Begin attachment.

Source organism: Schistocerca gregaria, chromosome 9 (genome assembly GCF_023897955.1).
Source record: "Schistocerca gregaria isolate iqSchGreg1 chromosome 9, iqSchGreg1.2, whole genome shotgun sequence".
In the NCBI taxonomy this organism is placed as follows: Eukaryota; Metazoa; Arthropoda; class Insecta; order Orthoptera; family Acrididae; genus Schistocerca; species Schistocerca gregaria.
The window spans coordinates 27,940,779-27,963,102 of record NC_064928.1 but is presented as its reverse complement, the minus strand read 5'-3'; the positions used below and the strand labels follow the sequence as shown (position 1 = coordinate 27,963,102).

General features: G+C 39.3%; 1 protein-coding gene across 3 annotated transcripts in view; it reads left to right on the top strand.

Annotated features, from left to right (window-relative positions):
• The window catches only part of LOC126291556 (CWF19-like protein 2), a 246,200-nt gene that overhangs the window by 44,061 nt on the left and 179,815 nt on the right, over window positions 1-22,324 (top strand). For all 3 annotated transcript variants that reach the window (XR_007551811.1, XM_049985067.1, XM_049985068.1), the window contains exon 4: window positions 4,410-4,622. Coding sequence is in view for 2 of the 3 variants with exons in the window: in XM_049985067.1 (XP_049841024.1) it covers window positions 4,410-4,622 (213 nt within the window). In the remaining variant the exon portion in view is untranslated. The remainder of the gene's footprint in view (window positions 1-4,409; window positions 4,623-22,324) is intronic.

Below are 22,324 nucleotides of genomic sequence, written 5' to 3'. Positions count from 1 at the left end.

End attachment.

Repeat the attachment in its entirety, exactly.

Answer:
Source organism: Schistocerca gregaria, chromosome 9 (genome assembly GCF_023897955.1).
Source record: "Schistocerca gregaria isolate iqSchGreg1 chromosome 9, iqSchGreg1.2, whole genome shotgun sequence".
In the NCBI taxonomy this organism is placed as follows: Eukaryota; Metazoa; Arthropoda; class Insecta; order Orthoptera; family Acrididae; genus Schistocerca; species Schistocerca gregaria.
The window spans coordinates 27,940,779-27,963,102 of record NC_064928.1 but is presented as its reverse complement, the minus strand read 5'-3'; the positions used below and the strand labels follow the sequence as shown (position 1 = coordinate 27,963,102).

General features: G+C 39.3%; 1 protein-coding gene across 3 annotated transcripts in view; it reads left to right on the top strand.

Annotated features, from left to right (window-relative positions):
• The window catches only part of LOC126291556 (CWF19-like protein 2), a 246,200-nt gene that overhangs the window by 44,061 nt on the left and 179,815 nt on the right, over window positions 1-22,324 (top strand). For all 3 annotated transcript variants that reach the window (XR_007551811.1, XM_049985067.1, XM_049985068.1), the window contains exon 4: window positions 4,410-4,622. Coding sequence is in view for 2 of the 3 variants with exons in the window: in XM_049985067.1 (XP_049841024.1) it covers window positions 4,410-4,622 (213 nt within the window). In the remaining variant the exon portion in view is untranslated. The remainder of the gene's footprint in view (window positions 1-4,409; window positions 4,623-22,324) is intronic.

Below are 22,324 nucleotides of genomic sequence, written 5' to 3'. Positions count from 1 at the left end.